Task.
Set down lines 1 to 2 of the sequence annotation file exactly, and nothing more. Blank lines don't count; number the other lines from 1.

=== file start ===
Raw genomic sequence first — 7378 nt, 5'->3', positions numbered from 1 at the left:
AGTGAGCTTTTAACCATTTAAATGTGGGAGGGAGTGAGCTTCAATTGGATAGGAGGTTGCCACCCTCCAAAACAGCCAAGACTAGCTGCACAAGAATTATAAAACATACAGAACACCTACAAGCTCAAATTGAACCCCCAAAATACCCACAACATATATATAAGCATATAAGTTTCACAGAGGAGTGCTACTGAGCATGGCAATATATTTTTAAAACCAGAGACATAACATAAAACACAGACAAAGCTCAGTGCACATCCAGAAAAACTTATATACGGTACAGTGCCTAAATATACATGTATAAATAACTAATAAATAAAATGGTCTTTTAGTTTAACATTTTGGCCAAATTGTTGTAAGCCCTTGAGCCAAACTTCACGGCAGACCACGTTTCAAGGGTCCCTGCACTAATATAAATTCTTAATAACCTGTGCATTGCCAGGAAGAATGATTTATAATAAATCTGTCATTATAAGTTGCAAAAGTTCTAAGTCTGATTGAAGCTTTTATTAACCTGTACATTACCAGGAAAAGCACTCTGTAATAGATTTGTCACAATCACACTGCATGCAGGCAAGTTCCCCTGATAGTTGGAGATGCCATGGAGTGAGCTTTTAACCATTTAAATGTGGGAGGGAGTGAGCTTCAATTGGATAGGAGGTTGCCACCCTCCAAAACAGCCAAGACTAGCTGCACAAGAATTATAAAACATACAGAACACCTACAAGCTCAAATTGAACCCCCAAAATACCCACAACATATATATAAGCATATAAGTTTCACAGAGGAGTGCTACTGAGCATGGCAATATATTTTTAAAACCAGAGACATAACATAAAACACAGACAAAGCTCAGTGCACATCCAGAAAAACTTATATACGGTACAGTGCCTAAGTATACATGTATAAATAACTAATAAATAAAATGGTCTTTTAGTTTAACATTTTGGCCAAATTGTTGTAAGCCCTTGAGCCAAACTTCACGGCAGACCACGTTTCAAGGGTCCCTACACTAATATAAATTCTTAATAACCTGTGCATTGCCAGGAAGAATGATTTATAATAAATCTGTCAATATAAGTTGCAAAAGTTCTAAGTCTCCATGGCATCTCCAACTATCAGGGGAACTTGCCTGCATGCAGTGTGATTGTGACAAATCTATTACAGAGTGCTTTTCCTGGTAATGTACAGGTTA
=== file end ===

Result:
Raw genomic sequence first — 7378 nt, 5'->3', positions numbered from 1 at the left:
AGTGAGCTTTTAACCATTTAAATGTGGGAGGGAGTGAGCTTCAATTGGATAGGAGGTTGCCACCCTCCAAAACAGCCAAGACTAGCTGCACAAGAATTATAAAACATACAGAACACCTACAAGCTCAAATTGAACCCCCAAAATACCCACAACATATATATAAGCATATAAGTTTCACAGAGGAGTGCTACTGAGCATGGCAATATATTTTTAAAACCAGAGACATAACATAAAACACAGACAAAGCTCAGTGCACATCCAGAAAAACTTATATACGGTACAGTGCCTAAATATACATGTATAAATAACTAATAAATAAAATGGTCTTTTAGTTTAACATTTTGGCCAAATTGTTGTAAGCCCTTGAGCCAAACTTCACGGCAGACCACGTTTCAAGGGTCCCTGCACTAATATAAATTCTTAATAACCTGTGCATTGCCAGGAAGAATGATTTATAATAAATCTGTCATTATAAGTTGCAAAAGTTCTAAGTCTGATTGAAGCTTTTATTAACCTGTACATTACCAGGAAAAGCACTCTGTAATAGATTTGTCACAATCACACTGCATGCAGGCAAGTTCCCCTGATAGTTGGAGATGCCATGGAGTGAGCTTTTAACCATTTAAATGTGGGAGGGAGTGAGCTTCAATTGGATAGGAGGTTGCCACCCTCCAAAACAGCCAAGACTAGCTGCACAAGAATTATAAAACATACAGAACACCTACAAGCTCAAATTGAACCCCCAAAATACCCACAACATATATATAAGCATATAAGTTTCACAGAGGAGTGCTACTGAGCATGGCAATATATTTTTAAAACCAGAGACATAACATAAAACACAGACAAAGCTCAGTGCACATCCAGAAAAACTTATATACGGTACAGTGCCTAAGTATACATGTATAAATAACTAATAAATAAAATGGTCTTTTAGTTTAACATTTTGGCCAAATTGTTGTAAGCCCTTGAGCCAAACTTCACGGCAGACCACGTTTCAAGGGTCCCTACACTAATATAAATTCTTAATAACCTGTGCATTGCCAGGAAGAATGATTTATAATAAATCTGTCAATATAAGTTGCAAAAGTTCTAAGTCTCCATGGCATCTCCAACTATCAGGGGAACTTGCCTGCATGCAGTGTGATTGTGACAAATCTATTACAGAGTGCTTTTCCTGGTAATGTACAGGTTA